Shotty Horror released a 13 track album called, 16 minutes past 3. Funny thing about this album is I received it as a free gift from a King Of The Dot apparel order. I listened to this album knowing little to nothing about UK Hip Hop, besides Ms. Dynamite, Tinie Tempah, and Dizzy Rascal, I am very unfamiliar. Being a fan of Shotty for his battle rap skills, I gave this album a chance, and very glad I did.
Coming back from work, I threw on 16 Minutes past 3. The First song is Major. The beat started very basic but got better when then the bass and claps dropped but nothing exciting. Shotty and Sha Hustle ride the beat in their verses showing their flow is very versatile. I didn’t know where this album was headed after this intro, not because Shotty; it was because the beat selection chose to open.
Soon as Major ended, Ego drops. EGO is one of my favorite tracks on this album. The beat is filled with instruments and energy. Shotty snaps on this addressing all those who didn’t believe in him and had something to say before his success. This song is a CLUB BANGER! Easily. I would almost say Major was put first purposely just to have go crazy for Ego. I love how music can take your emotions from very low to an ultimate high.
From here on, the album takes off and it gives you insight on Shotty Horroh. Ride Out gets personal addressing backstabbers, disloyalty, and treachery in his life.The lyrics have meaning and very vivid. This song also became an instant favorite just because everyone can easily relate if you ever had someone switch sides or betray you.
Green. Already, I’m thinking this song all about money and being flashy. Completely the opposite. Green is about those about you who envy the position and compares the jealousy(green) to Bruce Banner. On this track, Shotty enlists the help of T-Dot’s own JD Era. The duo go bar for bar in their verses.
Shotty gets help from the soulful Bluey Robinson on the song, This is Wrong. This song has a Currensy type vibe where Shotty Horroh goes in on lusting a woman who isn’t his. A very good song, very different from the Shotty Horroh the world knows solely from battle rap arenas. Bluey Robinson sounds great and compliments the track very well with his vocals.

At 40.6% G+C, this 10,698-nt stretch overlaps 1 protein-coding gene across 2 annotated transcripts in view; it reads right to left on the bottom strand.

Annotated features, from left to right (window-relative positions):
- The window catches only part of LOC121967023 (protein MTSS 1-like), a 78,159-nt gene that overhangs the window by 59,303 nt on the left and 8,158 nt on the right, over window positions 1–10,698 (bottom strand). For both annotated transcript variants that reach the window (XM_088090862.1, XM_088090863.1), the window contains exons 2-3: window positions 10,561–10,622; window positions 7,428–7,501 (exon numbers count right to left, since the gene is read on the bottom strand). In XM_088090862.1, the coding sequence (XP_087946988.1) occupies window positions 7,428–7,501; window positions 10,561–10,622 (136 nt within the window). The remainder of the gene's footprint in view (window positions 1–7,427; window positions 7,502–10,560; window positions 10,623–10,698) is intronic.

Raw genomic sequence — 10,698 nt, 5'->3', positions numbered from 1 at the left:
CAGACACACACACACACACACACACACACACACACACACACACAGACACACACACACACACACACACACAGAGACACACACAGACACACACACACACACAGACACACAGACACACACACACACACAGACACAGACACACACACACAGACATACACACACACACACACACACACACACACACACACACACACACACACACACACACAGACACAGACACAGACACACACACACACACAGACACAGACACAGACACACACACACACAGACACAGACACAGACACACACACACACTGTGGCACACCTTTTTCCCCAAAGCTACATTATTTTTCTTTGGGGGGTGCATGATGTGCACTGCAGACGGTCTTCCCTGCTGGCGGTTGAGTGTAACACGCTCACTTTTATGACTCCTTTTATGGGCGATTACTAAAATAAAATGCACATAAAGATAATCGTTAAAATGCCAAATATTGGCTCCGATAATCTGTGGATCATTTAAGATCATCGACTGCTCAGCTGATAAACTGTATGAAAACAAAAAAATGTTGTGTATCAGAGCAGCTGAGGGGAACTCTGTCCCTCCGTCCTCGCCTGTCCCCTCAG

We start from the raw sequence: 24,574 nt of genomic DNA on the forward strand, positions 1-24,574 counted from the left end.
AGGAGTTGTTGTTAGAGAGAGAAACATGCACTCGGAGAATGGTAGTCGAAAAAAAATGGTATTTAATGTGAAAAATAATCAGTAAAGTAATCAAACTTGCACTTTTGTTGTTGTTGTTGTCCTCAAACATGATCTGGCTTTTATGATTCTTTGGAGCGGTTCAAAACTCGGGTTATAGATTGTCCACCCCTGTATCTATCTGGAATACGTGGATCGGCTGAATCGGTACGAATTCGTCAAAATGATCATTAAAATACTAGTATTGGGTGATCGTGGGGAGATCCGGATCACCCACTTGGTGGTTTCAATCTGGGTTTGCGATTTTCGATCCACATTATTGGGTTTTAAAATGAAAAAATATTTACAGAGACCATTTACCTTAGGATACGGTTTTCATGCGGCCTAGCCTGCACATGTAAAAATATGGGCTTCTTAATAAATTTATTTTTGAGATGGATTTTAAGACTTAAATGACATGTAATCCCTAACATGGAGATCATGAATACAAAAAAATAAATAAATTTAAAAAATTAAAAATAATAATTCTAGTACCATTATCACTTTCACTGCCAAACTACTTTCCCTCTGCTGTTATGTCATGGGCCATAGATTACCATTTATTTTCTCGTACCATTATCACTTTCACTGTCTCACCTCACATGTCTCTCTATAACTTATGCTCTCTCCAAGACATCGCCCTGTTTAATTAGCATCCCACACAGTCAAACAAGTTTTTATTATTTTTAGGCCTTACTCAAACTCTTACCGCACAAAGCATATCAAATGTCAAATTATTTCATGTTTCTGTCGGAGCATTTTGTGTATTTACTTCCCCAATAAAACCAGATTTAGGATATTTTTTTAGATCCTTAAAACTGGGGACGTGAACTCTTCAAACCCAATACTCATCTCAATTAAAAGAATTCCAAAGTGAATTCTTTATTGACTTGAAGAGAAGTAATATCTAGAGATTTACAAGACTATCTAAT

Sitting low is another song with a Currensy vibe to it. Shotty takes you on a ride with him getting high. It’s a song a weed smoker puts in his playlist for the smoking session. Nothing really stands out about. Short, sweet, to the point.
It’s always bad when you have a bad reputation or misunderstood by someone you want, but that’s How it Goes, just like the song title. Shotty rides this smooth track telling a story of a man who wants a woman but rumors of being a dog gets him put in the dreadful friend zone. Shotty tries to convince her it isn’t true, but she doesn’t want to be a notch in his belt.
After 3 songs of being really mellow and slow. Shotty returns to the mosh style and turns up with Swollen members’ Madchild. DSFF is a definitely a live song to get crazy to. The eerie sounds and bass make this a head nodding track to play before you step in the party if all you do is Drink, Smoke, Fuck, and Fight. Very fun song to hear at a concert that will excite the crowd.
“Lord I pray for my enemy, If you make your bed, lie inside it in a cemetery/ You can pay respect bitch or you can pay the penalty/ If I find you in my back blocks, you will have to bury me” -Shotty Horroh, 100
Those are the words that open for this mosh anthem 100. Shotty steps to this song with a lot of energy almost on the level of a Waka Flocka or Lil Jon song. The song is reminiscent of Lil Wayne’s “Fireman” and capable of turning any boring event into a live one instantly.
Livin Like is a song with a lot of bass and futuristic sounds and Lindo P steps to the track and adds some Jamaican flavor to it. One word. Electrifying. The song has a vibe that forces you to groove, nod, and move in some way, form, or fashion.
Reaching near the end of the album, FTU (Fuck Tonight Up), paints a picture of him living a night to the fullest. Shotty Horroh tells a story filled with weed, liquor, models, and having the time of his life on a dope beat. This song is one of favorites because the feeling it provided. Its great for cruising, chilling, parties, or a club. Great job on this Shotty!
“Northside of Manchester, poor like my ancestors/ just me and my brother, my mother, since my dad left us/ raised by them gang members, gangs signs, and hand gestures/” -Shotty Horroh, Hand to Mouth
Hand to Mouth is my absolute favorite song on this album. Even in different parts of the world I relate to this song almost to where we could switch places. Shotty steps to this track giving you an autobiography over a very ill beat. The lyrics, melody, everything about this track struck me and had it on repeat for an hour.
Finally, we reach the end of 16 minutes past 3. Shotty gives us a dope song , How We Got Here, with the compliments of singer, Rick Walker. Shotty really pushes his pen on this song addresses his current situation and success in 2016. The song is a great outro for a great album.
Overall, Shotty horroh made me a fan of his music and shows he is top 5 battle rappers when it comes to making music. The stigma Battle rappers can’t make good songs has clearly been defied with 16 minutes past 3. Shotty Horroh should keep this same formula for all projects; limit the amount of features, space out the mosh tunes to catch listeners off guard, and let the fans get to know the real you. Salute to Shotty Horroh and go get 16 minutes from iTUNES, Google play, King Of The Dot store, and other retailers.